The 20th annual Palmer Trinity Book Fair earlier this month featured the celebrated author and National Public Radio book reviewer Alan Cheuse. The Palmer Book Fair is well known not only because of the authors that speak at the brunch, but because of the incredible themed tables. This year’s table themes ranged from Breakfast at Tiffany’s and On the Beachto Putting on the Ritz. One table featured peacocks, prompting the head of school Sean Murphy to quip in his welcome speech that “no peacocks were harmed in the preparation of this brunch.”
Murphy told the gathering that while the tables were fabulous, the Book Fair has become special over the years because of the books presented and the people who attend.
“There is an abiding love for books,” he said.
That love of books and an innovative summer reading list convinced Mitchell Kaplan, owner of Books and Books, to send his twin sons to Palmer. Kaplan promised to stay involved even though his sons are graduating.
“This school distinguishes itself,” he said.
The theme of the love of books was continued when Cheuse spoke. Cheuse has reviewed books on NPR for more than two decades and is a respected writer. He has written five novels, many short stories and a memoir. His latest novel is Song of the Slaves in the Desert, which delves into the world of southern slavery. Interestingly, by the time he finished the book, he was a grandfather to a child adopted from Ethiopia.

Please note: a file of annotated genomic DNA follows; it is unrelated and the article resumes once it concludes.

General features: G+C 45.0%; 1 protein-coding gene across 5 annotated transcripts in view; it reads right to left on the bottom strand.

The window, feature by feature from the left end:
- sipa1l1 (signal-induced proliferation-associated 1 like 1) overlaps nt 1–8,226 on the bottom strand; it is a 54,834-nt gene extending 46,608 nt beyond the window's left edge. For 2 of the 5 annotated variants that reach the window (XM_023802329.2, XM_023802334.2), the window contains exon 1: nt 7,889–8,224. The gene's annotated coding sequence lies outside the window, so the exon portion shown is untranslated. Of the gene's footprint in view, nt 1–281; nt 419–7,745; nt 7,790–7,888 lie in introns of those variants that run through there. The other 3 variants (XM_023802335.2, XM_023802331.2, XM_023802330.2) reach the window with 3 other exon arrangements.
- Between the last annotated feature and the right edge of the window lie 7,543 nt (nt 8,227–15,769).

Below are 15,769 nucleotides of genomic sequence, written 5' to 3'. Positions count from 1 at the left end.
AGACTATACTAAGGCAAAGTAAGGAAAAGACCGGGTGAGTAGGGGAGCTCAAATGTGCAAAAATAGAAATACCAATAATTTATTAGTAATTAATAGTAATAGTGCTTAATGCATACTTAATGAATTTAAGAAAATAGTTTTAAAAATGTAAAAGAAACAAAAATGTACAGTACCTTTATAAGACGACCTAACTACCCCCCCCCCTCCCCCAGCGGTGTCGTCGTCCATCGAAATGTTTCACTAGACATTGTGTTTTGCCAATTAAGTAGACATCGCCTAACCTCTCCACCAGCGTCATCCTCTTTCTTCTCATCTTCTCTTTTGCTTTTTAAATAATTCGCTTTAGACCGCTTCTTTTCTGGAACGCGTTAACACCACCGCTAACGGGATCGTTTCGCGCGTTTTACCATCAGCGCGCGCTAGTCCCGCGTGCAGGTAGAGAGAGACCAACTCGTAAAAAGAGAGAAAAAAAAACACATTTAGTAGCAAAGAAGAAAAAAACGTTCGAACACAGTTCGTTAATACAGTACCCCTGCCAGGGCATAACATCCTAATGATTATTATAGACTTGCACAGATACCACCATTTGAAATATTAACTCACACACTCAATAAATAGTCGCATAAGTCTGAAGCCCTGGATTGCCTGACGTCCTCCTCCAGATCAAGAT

“Books are everything to writers,” Cheuse said. “We hope they are everything to readers.”
He spoke about a writer who sent his grandmother his first book after it was published. The grandmother was quite religious and when she received the book, she sent him a note of thanks, but told him, “I have the books I need – the Bible and the Sears catalog!”
“Whether we need the bible, we need to augment it with other visions,” Cheuse said. “Books help us understand and rejuvenate ourselves.”
Cheuse said there are characters in novels that we know better than people we grew up with.
In the question and answer session, he was asked about his work as a writer and as a reviewer for NPR.
“We are the only broadcast network in the history of civilization that takes books seriously,” he said.
To deliver his reviews, Cheuse reads three to five books a week and then features those he has enjoyed. To date, he has given very few negative reviews.
“For every book I review, I read five to 10 others,” Cheuse said.
One of the questions he fielded was about the future of books in this digital age where people are reading books on their phones, on I-Pads or on readers such as Kindle or Nook.
“I think books will go on,” he said. “Twenty-five percent of every book will come in hardcover.”
Regarding the contentious debate in Congress about cutting federal funding for NPR, Cheuse said if funding is reduced, NPR would survive in urban areas; but it would limit access to multiple points of view for people who live in more remote areas.
The book fair raises money for the Matheson Library headed by Ruthanne Vogel, which has a collection of more than 19,000 books, videos and magazines.